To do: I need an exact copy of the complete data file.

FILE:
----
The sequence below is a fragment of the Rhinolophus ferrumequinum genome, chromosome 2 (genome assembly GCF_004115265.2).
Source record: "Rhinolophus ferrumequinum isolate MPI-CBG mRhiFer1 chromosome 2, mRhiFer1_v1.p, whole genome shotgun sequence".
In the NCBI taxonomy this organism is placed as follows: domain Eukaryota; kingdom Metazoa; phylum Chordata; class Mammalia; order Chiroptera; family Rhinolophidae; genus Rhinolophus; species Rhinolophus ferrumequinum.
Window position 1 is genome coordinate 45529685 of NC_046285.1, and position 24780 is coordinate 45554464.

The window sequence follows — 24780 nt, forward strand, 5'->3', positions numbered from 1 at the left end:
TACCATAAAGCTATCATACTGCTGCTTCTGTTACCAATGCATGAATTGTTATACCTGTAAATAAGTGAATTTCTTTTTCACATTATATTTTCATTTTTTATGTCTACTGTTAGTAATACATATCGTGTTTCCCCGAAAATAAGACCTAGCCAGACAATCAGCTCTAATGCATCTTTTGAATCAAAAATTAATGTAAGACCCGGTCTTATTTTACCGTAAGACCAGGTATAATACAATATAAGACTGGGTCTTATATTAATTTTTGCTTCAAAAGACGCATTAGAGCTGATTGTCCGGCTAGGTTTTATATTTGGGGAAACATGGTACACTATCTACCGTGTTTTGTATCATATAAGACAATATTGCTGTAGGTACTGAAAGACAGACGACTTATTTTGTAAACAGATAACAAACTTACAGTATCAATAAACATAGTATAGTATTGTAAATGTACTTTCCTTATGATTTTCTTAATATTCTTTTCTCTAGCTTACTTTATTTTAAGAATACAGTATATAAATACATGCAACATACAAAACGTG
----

The sequence below is a fragment of the Rhinolophus ferrumequinum genome, chromosome 2 (genome assembly GCF_004115265.2).
Source record: "Rhinolophus ferrumequinum isolate MPI-CBG mRhiFer1 chromosome 2, mRhiFer1_v1.p, whole genome shotgun sequence".
In the NCBI taxonomy this organism is placed as follows: domain Eukaryota; kingdom Metazoa; phylum Chordata; class Mammalia; order Chiroptera; family Rhinolophidae; genus Rhinolophus; species Rhinolophus ferrumequinum.
Window position 1 is genome coordinate 45529685 of NC_046285.1, and position 24780 is coordinate 45554464.

The window sequence follows — 24780 nt, forward strand, 5'->3', positions numbered from 1 at the left end:
TACCATAAAGCTATCATACTGCTGCTTCTGTTACCAATGCATGAATTGTTATACCTGTAAATAAGTGAATTTCTTTTTCACATTATATTTTCATTTTTTATGTCTACTGTTAGTAATACATATCGTGTTTCCCCGAAAATAAGACCTAGCCAGACAATCAGCTCTAATGCATCTTTTGAATCAAAAATTAATGTAAGACCCGGTCTTATTTTACCGTAAGACCAGGTATAATACAATATAAGACTGGGTCTTATATTAATTTTTGCTTCAAAAGACGCATTAGAGCTGATTGTCCGGCTAGGTTTTATATTTGGGGAAACATGGTACACTATCTACCGTGTTTTGTATCATATAAGACAATATTGCTGTAGGTACTGAAAGACAGACGACTTATTTTGTAAACAGATAACAAACTTACAGTATCAATAAACATAGTATAGTATTGTAAATGTACTTTCCTTATGATTTTCTTAATATTCTTTTCTCTAGCTTACTTTATTTTAAGAATACAGTATATAAATACATGCAACATACAAAACGTG